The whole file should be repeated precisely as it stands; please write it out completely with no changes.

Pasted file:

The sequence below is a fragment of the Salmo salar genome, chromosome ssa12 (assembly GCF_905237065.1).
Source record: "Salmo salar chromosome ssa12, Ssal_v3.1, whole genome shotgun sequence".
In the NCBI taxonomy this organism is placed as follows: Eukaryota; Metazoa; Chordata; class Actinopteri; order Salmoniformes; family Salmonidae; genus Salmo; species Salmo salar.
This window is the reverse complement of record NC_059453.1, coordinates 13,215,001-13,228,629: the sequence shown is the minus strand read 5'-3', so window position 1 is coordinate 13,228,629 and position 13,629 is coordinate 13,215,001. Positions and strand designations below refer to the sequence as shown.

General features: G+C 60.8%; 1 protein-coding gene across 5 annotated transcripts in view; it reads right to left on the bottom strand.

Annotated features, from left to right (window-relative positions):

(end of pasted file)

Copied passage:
The sequence below is a fragment of the Salmo salar genome, chromosome ssa12 (assembly GCF_905237065.1).
Source record: "Salmo salar chromosome ssa12, Ssal_v3.1, whole genome shotgun sequence".
In the NCBI taxonomy this organism is placed as follows: Eukaryota; Metazoa; Chordata; class Actinopteri; order Salmoniformes; family Salmonidae; genus Salmo; species Salmo salar.
This window is the reverse complement of record NC_059453.1, coordinates 13,215,001-13,228,629: the sequence shown is the minus strand read 5'-3', so window position 1 is coordinate 13,228,629 and position 13,629 is coordinate 13,215,001. Positions and strand designations below refer to the sequence as shown.

General features: G+C 60.8%; 1 protein-coding gene across 5 annotated transcripts in view; it reads right to left on the bottom strand.

Annotated features, from left to right (window-relative positions):